1. GRAVEYARD SHIFT
Rain had turned the streets a shiny black. It coated windshields with a film that cut visibility to inches, and turned potholes into lakes that trapped unwary drivers. All month long, Chicago had been hit by storms that put as much as three inches of water on the ground in an hour, but left the air as thick and heavy as a wet parka. Tonight’s storm was one of the worst of the summer.
I’d come up empty in all the likely spots: bus stops, coffee shops, even the sleazier nightclubs that might not have carded a bunch of tweens. I was about to give up when I saw lights flashing in the cemetery to my right. I pulled over and rolled down my window. Above the rumble of rain on my rooftop I could hear high-pitched chatter and bursts of nervous laughter.
I zipped up my rain jacket and walked down the street, looking for the cemetery gates. They were padlocked. A notice board read that Mount Moriah was permanently closed. Trespassers would be violated, but if you had a grave to tend, you could call the number on the board.
I went back up Leavitt until I found a gap in the fence big enough for me to slip through. By then, the girls had disappeared.
Grass and weeds had taken over the grounds, obliterating paths, covering up the grave markers. The remains of the paths had turned to a mud that sucked at my running shoes. Bits of old gravel wedged themselves inside my socks. Water seeped under the hood of my rain jacket. I tripped over a marble slab that had fallen on its back, and landed hard on my tailbone. The only good thing about the weather was that it masked the sound of my fall, as well as the curse I couldn’t hold back—I was in my favorite party dress, which was now smeared with mud underneath my jacket.
While I was on the ground I made out winking lights—cell phones, or flashlights—to my right. The rain stopped suddenly; I caught the girls’ nervous laughter again and worked my way toward it.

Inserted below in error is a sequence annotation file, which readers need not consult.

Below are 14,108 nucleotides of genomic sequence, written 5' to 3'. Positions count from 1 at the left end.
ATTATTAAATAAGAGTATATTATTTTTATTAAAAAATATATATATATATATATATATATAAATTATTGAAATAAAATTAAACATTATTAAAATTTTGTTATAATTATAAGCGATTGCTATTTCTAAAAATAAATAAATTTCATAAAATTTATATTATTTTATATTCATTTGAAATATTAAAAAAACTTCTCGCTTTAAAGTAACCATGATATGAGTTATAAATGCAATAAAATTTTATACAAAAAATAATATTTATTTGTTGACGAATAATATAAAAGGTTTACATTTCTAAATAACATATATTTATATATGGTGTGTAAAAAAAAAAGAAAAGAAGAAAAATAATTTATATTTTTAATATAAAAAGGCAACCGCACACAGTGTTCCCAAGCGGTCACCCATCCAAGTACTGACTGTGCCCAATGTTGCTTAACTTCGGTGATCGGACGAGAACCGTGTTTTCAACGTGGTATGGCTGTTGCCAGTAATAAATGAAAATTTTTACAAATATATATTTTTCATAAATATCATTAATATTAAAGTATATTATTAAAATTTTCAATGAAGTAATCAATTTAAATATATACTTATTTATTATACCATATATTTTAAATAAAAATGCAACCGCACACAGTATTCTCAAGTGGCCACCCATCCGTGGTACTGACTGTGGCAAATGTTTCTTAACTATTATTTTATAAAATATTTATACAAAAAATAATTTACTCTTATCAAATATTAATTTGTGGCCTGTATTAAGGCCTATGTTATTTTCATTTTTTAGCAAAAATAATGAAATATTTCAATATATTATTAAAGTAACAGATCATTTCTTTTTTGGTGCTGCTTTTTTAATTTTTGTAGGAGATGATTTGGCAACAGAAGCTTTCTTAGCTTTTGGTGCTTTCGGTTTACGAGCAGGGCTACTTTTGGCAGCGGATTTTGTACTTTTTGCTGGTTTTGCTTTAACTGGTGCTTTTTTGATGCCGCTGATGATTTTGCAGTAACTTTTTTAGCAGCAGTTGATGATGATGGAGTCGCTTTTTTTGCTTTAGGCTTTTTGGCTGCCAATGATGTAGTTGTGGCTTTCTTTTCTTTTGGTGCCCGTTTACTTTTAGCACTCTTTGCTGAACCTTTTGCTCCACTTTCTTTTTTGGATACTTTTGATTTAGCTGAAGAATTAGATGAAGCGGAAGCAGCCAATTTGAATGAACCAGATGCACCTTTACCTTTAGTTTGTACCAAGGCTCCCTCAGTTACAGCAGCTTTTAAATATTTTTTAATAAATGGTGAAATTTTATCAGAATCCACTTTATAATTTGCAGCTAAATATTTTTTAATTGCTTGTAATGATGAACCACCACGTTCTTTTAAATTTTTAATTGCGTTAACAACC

As I got closer, I heard a stifled shriek. “Did you see? The vampire— he was here; I saw him going into the woods.”
“Yeah, right, like we believe you, Tyler—you haven’t even been initiated.”
“I did too see him. Kira, didn’t you? You grabbed my arm.”
“That wasn’t Kira, dummy, that was Arielle. She screamed louder than you.”
“Did not. I’m not afraid of vampires, I’ve got an amulet from Carmilla!”
“But why do we have to do this in the middle of the rain, anyway? Why can’t we stay in Kira’s apartment?” a new speaker demanded.
An authoritative voice answered. “We have to be under the full moon for the power to work.”
“But it’s wet, you can’t even see the moon.” This was Tyler again, the one who’d seen the vampire.
“We tried to do it inside last time, but Kira’s little sister saw us and freaked out. You could hear her scream all the way to Wisconsin.”
“I think that was a sign from Carmilla,” the girl with the authoritative voice said. “We need to be as brave as the girls in the book, when they went outside the town gates. See—we’re outside the town gates, kind of—we went away from the city when we climbed over the cemetery gates, and that temple thingy, it’s like Carmilla’s cottage.”
Vampires. In a way, it was refreshing that a bunch of tweens had sneaked out to see a vampire—when my cousin Petra called me, desperate for help, I’d assumed the kids had gone clubbing.
Petra told me she’d gotten a frantic call from Kira Dudek’s little sister.
“Kira Dudek?” I’d repeated, bewildered.
“You know, Vic,” my cousin said impatiently. “Kira’s in one of my book groups, the ones I’m running for the Malina Foundation. Her and Lucy’s mom works a night shift as a hotel maid, and little Lucy says all the big girls come over to their place, only tonight, they all went out in the rain and left Lucy by herself. She’s only seven, Vic, she’s hysterical, and I can’t leave her here by herself. I know I said I wouldn’t keep calling you for help, but, gosh, Kira and her friends, they’re just twelve or thirteen, I can’t let them just run around the city on their own.”